Wetlands are one of the world’s most threatened habitats; the wildlife that call them home some of the most endangered.
With 40% of the world’s species reliant in some way on wetlands, the loss of these valuable places is forcing many species to the brink of extinction.
Over a third of the world’s wetlands have disappeared since 1970.
83% of freshwater species are in decline worldwide.
86% of rivers in the UK don't meet good ecological status.
Over the last 300 years, a staggering 87% of the world's wetlands have been lost. During this time, hundreds of thousands of hectares have been drained to provide land for housing, industry and agriculture.
In all the work we do to save endangered species at WWT, habitat loss remains one of the main reasons we see our wildlife disappearing, from the endangered curlew in the UK to the sarus cranes of Cambodia. Whether their habitats are destroyed for the development of homes, industry or agriculture the outcome is all the same.More on unsustainable development
80% of our global wastewater is released into wetlands untreated. Pollution from factories, fertilisers, pesticides or from major spills, all pose serious threats to wetlands.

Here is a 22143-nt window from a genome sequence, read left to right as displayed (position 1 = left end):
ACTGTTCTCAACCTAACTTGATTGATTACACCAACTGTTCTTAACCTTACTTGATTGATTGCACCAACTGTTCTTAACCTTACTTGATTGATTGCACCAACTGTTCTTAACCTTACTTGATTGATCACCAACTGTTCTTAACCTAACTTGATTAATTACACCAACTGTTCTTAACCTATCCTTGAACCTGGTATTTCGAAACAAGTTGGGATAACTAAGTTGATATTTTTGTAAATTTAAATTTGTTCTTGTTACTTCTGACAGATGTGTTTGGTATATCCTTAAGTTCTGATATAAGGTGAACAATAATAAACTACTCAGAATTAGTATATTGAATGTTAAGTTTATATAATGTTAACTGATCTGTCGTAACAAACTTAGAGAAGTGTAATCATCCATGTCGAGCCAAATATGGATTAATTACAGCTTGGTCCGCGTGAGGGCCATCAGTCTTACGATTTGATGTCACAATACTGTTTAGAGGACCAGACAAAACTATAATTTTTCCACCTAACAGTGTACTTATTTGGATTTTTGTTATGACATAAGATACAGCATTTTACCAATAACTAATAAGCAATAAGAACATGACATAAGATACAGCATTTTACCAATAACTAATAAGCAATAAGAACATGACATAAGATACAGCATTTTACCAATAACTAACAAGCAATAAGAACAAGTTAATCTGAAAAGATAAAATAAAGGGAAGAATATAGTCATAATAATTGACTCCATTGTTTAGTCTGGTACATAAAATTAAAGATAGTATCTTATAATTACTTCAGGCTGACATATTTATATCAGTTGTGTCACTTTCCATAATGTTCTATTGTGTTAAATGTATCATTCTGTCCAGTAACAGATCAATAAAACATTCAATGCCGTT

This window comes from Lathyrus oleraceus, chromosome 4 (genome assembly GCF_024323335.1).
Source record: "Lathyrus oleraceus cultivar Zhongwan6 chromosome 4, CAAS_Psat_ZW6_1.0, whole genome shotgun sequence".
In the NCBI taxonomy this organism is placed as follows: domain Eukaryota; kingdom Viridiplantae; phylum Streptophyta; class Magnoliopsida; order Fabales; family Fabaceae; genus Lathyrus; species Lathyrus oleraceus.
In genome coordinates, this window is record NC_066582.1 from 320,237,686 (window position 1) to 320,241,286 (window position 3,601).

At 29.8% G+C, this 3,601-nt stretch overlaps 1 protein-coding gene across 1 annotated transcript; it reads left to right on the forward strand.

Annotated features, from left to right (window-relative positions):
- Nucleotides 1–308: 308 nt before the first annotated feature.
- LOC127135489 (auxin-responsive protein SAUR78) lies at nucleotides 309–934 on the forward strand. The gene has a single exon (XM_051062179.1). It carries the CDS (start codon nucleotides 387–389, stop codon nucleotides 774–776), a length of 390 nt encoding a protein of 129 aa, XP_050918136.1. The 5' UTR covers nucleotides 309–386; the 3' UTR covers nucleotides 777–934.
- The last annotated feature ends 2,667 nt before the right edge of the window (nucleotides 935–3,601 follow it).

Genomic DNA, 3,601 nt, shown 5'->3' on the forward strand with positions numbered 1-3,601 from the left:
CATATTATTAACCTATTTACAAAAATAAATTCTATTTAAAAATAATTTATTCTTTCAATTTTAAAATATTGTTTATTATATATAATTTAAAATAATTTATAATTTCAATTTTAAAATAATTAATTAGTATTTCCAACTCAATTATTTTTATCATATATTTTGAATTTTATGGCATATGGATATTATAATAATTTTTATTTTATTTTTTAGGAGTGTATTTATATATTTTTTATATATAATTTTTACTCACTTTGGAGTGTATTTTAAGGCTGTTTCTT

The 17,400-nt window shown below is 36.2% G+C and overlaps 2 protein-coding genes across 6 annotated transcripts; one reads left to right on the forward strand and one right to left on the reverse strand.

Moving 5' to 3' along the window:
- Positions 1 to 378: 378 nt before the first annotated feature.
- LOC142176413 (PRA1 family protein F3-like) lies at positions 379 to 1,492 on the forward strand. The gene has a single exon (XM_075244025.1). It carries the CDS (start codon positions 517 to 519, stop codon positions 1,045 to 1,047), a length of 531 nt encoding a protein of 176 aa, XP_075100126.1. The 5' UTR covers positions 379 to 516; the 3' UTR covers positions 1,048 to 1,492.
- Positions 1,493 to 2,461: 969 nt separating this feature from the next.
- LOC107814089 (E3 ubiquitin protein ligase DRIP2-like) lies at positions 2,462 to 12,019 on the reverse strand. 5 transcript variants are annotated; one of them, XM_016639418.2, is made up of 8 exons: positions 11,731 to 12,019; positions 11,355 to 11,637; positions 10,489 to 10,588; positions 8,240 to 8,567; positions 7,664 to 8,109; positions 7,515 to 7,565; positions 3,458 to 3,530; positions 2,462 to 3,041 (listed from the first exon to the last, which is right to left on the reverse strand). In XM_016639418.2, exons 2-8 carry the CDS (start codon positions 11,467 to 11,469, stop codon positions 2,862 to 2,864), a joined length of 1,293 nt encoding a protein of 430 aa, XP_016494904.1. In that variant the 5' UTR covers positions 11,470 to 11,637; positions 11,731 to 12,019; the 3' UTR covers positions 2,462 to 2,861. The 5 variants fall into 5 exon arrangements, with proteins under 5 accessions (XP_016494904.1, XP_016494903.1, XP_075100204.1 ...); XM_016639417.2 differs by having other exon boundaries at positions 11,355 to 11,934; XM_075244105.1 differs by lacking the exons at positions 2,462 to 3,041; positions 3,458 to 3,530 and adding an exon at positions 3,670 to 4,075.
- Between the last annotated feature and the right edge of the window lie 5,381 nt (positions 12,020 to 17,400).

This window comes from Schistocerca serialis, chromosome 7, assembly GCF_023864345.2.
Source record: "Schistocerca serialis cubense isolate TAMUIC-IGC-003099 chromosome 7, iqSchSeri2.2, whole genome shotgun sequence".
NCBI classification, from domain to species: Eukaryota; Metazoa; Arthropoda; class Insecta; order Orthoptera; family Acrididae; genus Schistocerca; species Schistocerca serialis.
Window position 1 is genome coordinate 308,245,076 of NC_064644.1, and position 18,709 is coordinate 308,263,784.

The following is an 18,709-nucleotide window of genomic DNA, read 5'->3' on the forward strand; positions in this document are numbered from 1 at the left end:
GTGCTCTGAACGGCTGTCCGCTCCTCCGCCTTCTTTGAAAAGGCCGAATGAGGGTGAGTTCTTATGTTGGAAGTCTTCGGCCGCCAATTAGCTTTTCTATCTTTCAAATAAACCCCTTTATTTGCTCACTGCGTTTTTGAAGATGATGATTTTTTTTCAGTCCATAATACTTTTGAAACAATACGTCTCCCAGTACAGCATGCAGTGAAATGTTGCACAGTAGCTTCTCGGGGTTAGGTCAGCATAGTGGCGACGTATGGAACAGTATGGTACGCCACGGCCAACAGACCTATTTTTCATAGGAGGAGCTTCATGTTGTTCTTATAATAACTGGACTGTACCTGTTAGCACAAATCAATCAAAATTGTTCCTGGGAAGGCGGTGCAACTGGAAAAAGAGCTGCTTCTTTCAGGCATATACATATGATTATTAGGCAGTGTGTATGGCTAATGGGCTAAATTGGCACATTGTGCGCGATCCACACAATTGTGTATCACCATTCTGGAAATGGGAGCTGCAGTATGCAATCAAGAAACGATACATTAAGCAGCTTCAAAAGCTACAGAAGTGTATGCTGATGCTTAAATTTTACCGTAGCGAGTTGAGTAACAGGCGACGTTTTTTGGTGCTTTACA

As well as being threatened by pollution, wetlands also have an important role in addressing it. They can act as natural filters, helping to remove pollutants from the water. In fact they have the potential to remove up to 60% of metals, trap and retain up to 90% of sediment runoff and eliminate up to 90% of nitrogen.More on pollution
While most foreign species aren’t harmful to native species, some can be extremely damaging. These are termed as invasive non-native species, or INNS. INNS cause native biodiversity to fall by spreading disease or outcompeting native species for food or space.
The introduction of invasive species like the common water hyacinth and animals like the killer shrimp have had a devastating impact on wetlands. Wetland wildlife is particularly vulnerable to INNS because water provides easy pathways for them to spread and grow.More on invasive species
The relationship between wetlands and climate change is complex. Changes in rainfall and temperature pose a significant threat to wetlands, causing them to dry out. This is just one of the reasons that wetland species like amphibians, migratory birds and corals are among the first and hardest hit by climate change.
However, wetlands could also be part of the solution to climate change. Like forests, they can act as vast 'carbon sinks', drawing down carbon and sequestering it so it can't escape back into our atmosphere. Conversely, when wetlands are destroyed or developed on, they can release carbon and other greenhouse gases back into the atmosphere.More on climate change
WWT are pioneers in wetland conservation. We use ground breaking science to bring species back from the brink of extinction and to restore, protect and create wetlands around the world.Our work